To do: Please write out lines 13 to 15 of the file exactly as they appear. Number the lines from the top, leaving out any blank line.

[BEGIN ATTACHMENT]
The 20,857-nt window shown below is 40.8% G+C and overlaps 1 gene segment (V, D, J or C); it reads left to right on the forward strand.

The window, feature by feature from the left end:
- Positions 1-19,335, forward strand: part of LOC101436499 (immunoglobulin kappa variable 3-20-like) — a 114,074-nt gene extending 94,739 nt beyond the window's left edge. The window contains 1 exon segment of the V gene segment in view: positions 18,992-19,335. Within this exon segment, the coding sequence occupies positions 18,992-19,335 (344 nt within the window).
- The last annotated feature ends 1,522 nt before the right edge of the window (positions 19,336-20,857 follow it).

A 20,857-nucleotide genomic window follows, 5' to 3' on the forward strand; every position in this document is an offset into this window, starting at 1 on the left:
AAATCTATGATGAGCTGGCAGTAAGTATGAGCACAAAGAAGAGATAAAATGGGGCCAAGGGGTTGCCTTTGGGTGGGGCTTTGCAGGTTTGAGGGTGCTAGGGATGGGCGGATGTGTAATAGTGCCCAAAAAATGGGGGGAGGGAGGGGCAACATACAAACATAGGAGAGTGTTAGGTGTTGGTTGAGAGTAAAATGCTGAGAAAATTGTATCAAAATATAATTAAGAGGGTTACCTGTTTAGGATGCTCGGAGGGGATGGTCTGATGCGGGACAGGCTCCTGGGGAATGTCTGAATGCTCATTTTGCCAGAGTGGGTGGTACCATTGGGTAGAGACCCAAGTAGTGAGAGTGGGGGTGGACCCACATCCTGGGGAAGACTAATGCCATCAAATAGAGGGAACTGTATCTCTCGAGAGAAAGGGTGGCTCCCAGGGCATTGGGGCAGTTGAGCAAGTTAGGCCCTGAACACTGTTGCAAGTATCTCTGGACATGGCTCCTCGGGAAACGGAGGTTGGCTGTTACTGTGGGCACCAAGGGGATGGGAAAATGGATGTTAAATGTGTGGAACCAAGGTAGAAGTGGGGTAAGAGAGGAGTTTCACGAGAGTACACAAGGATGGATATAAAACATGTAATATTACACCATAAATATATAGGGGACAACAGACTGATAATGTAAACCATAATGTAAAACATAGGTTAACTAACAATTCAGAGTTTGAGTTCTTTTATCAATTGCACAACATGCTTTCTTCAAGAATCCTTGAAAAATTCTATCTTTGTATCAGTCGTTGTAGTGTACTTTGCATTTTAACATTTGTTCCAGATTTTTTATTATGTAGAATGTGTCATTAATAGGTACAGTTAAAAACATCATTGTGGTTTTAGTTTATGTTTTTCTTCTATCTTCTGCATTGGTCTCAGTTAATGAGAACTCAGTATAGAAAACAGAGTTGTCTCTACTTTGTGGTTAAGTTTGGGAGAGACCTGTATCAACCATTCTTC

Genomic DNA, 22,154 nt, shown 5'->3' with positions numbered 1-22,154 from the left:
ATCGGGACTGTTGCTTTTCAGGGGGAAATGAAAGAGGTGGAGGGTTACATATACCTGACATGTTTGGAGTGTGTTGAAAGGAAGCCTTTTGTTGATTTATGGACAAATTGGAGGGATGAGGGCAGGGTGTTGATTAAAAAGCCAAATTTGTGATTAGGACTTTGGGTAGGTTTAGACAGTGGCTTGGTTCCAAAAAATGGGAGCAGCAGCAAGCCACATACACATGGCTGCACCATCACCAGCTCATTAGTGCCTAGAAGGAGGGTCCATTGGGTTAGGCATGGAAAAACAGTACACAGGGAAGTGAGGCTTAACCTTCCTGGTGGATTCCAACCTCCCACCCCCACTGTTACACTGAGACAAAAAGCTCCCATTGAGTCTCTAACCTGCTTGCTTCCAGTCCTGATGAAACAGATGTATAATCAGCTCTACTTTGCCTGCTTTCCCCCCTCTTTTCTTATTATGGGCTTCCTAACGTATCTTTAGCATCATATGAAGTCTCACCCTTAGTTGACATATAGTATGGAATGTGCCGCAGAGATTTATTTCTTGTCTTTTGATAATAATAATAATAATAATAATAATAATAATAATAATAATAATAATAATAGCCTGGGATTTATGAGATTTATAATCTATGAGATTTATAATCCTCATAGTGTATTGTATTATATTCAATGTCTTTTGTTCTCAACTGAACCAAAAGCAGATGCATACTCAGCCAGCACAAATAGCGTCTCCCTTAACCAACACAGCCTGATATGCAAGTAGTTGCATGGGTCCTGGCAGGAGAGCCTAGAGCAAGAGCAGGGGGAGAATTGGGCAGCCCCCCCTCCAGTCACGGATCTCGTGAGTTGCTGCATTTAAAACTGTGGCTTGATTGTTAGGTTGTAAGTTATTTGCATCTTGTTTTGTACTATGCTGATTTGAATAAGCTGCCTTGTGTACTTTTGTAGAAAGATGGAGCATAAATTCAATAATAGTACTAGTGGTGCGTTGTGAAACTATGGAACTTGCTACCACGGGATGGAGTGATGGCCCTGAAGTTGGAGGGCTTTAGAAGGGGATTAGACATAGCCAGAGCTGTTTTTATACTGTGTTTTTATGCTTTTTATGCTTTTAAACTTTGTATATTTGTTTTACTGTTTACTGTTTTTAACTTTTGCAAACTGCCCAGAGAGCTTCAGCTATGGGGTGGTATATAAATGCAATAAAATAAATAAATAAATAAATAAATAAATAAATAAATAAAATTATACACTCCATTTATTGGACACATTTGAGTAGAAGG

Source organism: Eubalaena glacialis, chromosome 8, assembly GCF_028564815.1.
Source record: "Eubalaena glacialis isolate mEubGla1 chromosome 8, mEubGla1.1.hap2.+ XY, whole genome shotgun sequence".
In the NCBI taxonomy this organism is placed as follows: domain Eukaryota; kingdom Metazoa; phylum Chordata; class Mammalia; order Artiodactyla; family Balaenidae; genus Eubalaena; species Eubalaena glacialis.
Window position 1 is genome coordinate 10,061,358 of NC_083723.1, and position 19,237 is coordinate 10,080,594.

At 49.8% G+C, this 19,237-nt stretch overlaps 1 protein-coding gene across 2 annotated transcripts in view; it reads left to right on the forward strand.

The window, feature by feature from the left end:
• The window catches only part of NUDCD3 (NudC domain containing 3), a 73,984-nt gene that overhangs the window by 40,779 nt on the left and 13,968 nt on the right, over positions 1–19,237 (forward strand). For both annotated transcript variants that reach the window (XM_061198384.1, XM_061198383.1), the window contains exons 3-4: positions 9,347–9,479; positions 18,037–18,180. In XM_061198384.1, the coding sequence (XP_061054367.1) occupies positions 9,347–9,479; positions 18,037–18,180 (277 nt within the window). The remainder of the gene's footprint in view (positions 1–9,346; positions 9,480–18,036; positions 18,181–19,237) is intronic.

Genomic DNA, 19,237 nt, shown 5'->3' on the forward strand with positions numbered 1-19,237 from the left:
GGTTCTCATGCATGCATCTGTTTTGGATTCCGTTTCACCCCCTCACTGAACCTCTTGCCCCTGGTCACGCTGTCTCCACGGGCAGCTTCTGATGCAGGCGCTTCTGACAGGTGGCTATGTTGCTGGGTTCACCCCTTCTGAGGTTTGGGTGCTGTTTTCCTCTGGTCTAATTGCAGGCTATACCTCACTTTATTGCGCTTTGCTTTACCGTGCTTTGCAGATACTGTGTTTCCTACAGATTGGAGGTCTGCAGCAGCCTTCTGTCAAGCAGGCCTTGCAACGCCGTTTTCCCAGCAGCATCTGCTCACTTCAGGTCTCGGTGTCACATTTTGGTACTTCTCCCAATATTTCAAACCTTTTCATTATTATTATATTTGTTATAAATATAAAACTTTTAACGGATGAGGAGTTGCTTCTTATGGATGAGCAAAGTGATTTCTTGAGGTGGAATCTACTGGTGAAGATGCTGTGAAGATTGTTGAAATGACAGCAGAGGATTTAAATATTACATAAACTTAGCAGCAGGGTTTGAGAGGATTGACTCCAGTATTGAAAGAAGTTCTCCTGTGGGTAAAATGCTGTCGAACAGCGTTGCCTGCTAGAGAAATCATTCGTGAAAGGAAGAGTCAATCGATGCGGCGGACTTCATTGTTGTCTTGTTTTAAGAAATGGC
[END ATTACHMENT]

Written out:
At 49.8% G+C, this 19,237-nt stretch overlaps 1 protein-coding gene across 2 annotated transcripts in view; it reads left to right on the forward strand.

The window, feature by feature from the left end:
• The window catches only part of NUDCD3 (NudC domain containing 3), a 73,984-nt gene that overhangs the window by 40,779 nt on the left and 13,968 nt on the right, over positions 1–19,237 (forward strand). For both annotated transcript variants that reach the window (XM_061198384.1, XM_061198383.1), the window contains exons 3-4: positions 9,347–9,479; positions 18,037–18,180. In XM_061198384.1, the coding sequence (XP_061054367.1) occupies positions 9,347–9,479; positions 18,037–18,180 (277 nt within the window). The remainder of the gene's footprint in view (positions 1–9,346; positions 9,480–18,036; positions 18,181–19,237) is intronic.